Serve immediately or chill for up to 12 hours. The grapes can be served chilled or at room temperature, but do not leave out for more than 4 hours.


Sources: Gale Gand’s Just a Bite

Photo Information Canon T2i, EFS 60 mm Macro Lens, F/5.6 for 1/60th second at ISO-1600



Polpette al Forno from Hog by Richard H. Turner


In his survey of cooking pork from every part of the pig and using every possible cooking technique, Hog author Richard H. Turner presents recipes from around the world. This Italian-inspired recipe features sausage cooked over a bed of grapes. With grapes available year round, this dish does not have to wait for the fall harvest.

Here sausage meat is combined into full, flavorful meat balls. Some of the grapes are crushed so that the meat cooks in a combination of grape juice and shallots, all heavily adorned with herbs. This is a hearty dish, one that might be too warm for a summer night. But, I’m posting this in mid-May when we have a frost warning. This is just, just the dish I’d love for dinner tonight.

With your options for sausage meat and the grapes used, this dish can be employed throughout the year, each time a little different, and each time superb.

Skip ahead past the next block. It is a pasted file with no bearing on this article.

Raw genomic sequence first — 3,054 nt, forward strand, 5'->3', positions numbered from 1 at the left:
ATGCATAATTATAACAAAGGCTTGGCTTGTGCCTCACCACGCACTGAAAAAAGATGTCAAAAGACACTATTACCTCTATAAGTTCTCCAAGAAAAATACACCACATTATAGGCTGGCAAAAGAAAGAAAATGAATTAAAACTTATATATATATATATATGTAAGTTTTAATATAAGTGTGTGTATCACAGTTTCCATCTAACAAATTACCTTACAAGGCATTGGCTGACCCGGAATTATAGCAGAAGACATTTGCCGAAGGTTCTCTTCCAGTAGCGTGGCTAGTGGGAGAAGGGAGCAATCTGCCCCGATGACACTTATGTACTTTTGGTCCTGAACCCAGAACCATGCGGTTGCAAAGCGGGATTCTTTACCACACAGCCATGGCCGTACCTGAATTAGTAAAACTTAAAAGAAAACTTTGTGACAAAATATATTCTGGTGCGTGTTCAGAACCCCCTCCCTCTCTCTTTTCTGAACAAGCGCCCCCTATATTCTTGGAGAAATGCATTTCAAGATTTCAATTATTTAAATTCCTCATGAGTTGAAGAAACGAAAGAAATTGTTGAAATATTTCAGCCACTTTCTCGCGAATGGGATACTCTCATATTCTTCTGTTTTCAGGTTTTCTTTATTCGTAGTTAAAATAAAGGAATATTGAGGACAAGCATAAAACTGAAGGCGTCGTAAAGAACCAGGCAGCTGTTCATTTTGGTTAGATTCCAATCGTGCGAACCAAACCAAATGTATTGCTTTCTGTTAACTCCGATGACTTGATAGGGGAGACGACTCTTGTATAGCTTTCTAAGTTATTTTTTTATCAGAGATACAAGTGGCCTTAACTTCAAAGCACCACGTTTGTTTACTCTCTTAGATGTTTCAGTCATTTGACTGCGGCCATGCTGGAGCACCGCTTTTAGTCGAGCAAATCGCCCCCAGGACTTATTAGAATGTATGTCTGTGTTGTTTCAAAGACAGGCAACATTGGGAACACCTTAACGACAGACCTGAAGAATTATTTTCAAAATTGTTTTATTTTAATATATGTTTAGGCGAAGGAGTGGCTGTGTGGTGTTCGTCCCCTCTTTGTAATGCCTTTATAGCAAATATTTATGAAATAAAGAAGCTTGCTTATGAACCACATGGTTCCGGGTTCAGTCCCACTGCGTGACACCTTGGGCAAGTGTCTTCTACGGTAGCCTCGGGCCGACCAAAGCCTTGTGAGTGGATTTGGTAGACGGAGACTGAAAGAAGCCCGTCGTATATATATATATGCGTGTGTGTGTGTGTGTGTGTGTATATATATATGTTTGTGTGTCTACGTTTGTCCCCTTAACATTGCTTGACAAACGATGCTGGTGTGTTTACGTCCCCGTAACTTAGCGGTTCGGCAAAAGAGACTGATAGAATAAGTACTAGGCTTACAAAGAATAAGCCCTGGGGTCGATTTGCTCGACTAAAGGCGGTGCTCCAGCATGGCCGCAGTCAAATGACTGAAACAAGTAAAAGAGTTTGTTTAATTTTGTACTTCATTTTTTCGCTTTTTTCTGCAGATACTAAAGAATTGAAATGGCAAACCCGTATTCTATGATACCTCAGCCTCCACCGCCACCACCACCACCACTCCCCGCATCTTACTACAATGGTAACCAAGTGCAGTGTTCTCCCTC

There are some page references here to Hog for sausage mix and pork broth. Those are my not too subtle ways to encourage you to purchase Hog for all the details, so you can cook this dish faithfully from beginning to end. Yes, you can adjust a bit, using the sausage meat and the broth of your choice. Don’t skimp on the grapes. Get the finest, freshest you can.

Here’s a link to my earlier review of Hog.

Polpette al Forno

Yield: serves 4


  • Scant ½ cup milk
  • 1 ¼ cups bread crumbs
  • 1 pound 2 ounces Basic Pork Sausage mix (see page 146) or that weight in the sausage of your choice, skins stripped off
  • ½ cup grated Parmesan cheese
  • 2 banana shallots, split in half
  • Sea salt flakes and freshly ground black pepper
  • 7 ounces seedless black grapes
  • 2 sprigs of fresh rosemary
  • 2 sprigs of fresh thyme
  • 2 bay leaves
  • Scant ½ cup Master Pork Broth (see page 335) or broth of your choice
  • ½ cup olive oil scant
  • ½ cup red wine
  • ½ cup good-quality balsamic vinegar


Pour the milk over the bread crumbs and allow to absorb, then mix with the sausage meat and Parmesan. Form the mixture into 12 equal-sized meatballs and place in the fridge for 20 minutes to firm up.

Preheat the oven to 350°F.

Place the shallots in the bottom of a baking dish that will hold the grapes and meatballs in a single layer. Season with salt and pepper, and lay the meatballs and grapes on top. Using a wooden spoon, crush about one-third of the grapes to release their juice. Scatter the herbs over everything, season again, then add the pork broth, olive oil, red wine, and balsamic vinegar. Place in the oven and roast for 45 minutes, turning the meatballs from time to time, or until I cooked through.

Source: Hog by Richard H. Turner [Mitchell Beazley, 2015]